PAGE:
27 February 2017

FSTS: Reflective Statement

I have enjoyed this project, it has been very challenging, but I have learnt a lot because of this. Getting through to a story that made sense and could be enjoyable was a longer process than I expected and I went through a few versions. Then getting this story across on screen was also challenging. Making sure the audience would understand what was happening, without boring them, was interesting to work on. I'm feeling more confident about just getting in and thumbnailing without worrying. This allowed me to get ideas out quickly and move in directions I wouldn't have considered previously.

My time management still needs work, and I'm going to spend this reading week figuring out ways I can improve on this. I think that rather than planning my uni work separate from the rest of my life, I should try and organise myself better than a whole. I neglected some aspects of the course to focus on the main aspects of this particular project. If I manage my time better I won't have to do this, so I'm also going to spend this week catching up on things I've let slip. I know that my animatic was unclear, so I'll make sure to keep an eye on things like that in future. I'm looking forward to applying what I've learnt to future projects and I'm excited to get started on the next brief.

24 February 2017

Character Workshop Final

6

For this class we worked in groups to design characters and environments for a game reboot. I worked on the ship exterior, a logo for the Galactic Aviation Force, and a character named Ariana and her energy blade. The ship was described as having an Art Deco design, so I looked into this and found that geometric designs, curved shapes and fans came up a lot. I incorporated this into my designs for the ship and the logo of the force that built the ship.




Character Workshop 3

3

For this task we had to take an abject and redesign it to fit into the world of a fictional character. The objects I had were toothpaste and a walking stick, and the character I was given was Popeye.

For the next task we were given a room and had design characters from objects that would be in the room. I was given music room.



Character Workshop 2

2

For this task we had to choose a character and change their design using shapes. I chose Aku from Samurai jack and tried a few different versions.




I also chose Duckula.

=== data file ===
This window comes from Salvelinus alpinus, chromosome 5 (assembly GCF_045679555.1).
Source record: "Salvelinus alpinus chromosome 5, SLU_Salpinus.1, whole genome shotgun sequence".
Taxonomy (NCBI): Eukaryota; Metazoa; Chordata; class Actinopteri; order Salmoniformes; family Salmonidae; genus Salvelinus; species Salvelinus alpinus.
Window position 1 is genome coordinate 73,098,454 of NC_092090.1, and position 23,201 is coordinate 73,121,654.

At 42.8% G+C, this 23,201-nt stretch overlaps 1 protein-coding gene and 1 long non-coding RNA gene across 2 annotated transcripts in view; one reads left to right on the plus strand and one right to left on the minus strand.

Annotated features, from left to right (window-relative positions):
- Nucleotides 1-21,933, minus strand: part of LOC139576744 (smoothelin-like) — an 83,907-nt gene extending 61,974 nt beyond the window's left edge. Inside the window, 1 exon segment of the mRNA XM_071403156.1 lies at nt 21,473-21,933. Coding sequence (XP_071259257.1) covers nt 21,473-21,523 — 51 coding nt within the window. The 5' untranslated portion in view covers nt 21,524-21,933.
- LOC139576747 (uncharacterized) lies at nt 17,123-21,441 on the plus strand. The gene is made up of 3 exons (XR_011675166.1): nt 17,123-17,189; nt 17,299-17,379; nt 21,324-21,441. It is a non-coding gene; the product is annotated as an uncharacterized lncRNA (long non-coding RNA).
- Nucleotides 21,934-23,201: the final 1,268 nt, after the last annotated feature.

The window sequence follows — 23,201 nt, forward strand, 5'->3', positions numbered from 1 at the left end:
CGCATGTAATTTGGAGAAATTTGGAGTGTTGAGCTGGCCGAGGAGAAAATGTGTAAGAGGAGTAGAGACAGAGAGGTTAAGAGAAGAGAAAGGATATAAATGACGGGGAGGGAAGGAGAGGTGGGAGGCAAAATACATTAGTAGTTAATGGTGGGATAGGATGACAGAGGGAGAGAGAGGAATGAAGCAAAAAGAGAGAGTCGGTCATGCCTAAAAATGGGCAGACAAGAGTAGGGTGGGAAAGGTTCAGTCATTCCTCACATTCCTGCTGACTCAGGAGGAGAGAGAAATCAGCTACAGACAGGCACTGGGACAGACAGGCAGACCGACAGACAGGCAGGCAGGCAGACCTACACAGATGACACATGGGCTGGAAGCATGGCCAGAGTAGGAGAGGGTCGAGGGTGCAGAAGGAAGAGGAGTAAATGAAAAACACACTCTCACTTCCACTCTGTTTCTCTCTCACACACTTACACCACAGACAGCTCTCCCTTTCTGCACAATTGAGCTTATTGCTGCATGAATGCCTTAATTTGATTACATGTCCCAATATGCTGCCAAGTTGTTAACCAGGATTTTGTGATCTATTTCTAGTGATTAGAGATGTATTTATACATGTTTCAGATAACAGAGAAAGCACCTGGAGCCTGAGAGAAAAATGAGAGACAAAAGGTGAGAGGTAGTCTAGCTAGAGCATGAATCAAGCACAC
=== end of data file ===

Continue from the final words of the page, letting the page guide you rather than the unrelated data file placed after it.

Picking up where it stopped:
The next task was to design a few characters from a particular group, I was given robots.



FSTS: Crit Presentation




20 February 2017

Maya: Pendulum and Chain


Pendulum from Eleanor Row on Vimeo.


Chain Start from Eleanor Row on Vimeo.

FSTS: Updated Story Development

I have revisited some elements of my story development. I have updated my logline and step outline and have created short character bios. I'm not sure what to do about a premise, as I think that's supposed to be a starting point for a story, and I'm not sure if coming up with one now would be strange. I think it would have to have something to do with envy, because that's been a theme for a few versions of this story.

Logline
Momo and Pogo are no strangers to sticky situations in their circus routine, the custard pies make sure of that. But Pogo's feeling mistreated, and Momo finds himself a little stickier than he'd anticipated.

Character Bios
Pogo is a tall, skinny clown, he wears green and often arches his brows. He has a bit of a mean streak and doesn't like it when things aren't fair. He loves his work at the circus, but he feels let down by his partner.

Momo is a short, fat clown, he wears red and often stands with his feet together like a penguin. He has a bit of a mean streak and likes to be the center of attention. He loves his work at the circus, but he doesn't care about his fellow performers.

Step Outline
  1.  A poster shows details of a circus, there is a drawing of a tent at the bottom. The tent dissolves into the real thing. It is evening and there is light spilling from the entrance. 

  2. Momo and Pogo are performing their show in the tent, Pogo slips on pies but dodges a vicious machine. Momo's wig is caught by the machine but comes off. Pogo takes his wig off and the audience laugh. Momo pushes Pogo back with a bow. While Momo continues to joke, Pogo cleans with a sponge from a locker. 

  3. The next evening, there is light spilling from the entrance to the tent.

  4. The events of the previous night repeat, this time Pogo seems annoyed, and he cleans with a mop from the locker.

  5. The next evening, there is light spilling from the entrance to the tent.

  6. The events of the previous two nights repeat, this time Pogo is very angry and is gluing his shoe back together. The super glue he uses isn't back in the locker when he finishes.

  7. The next evening, there is light spilling from the entrance to the tent.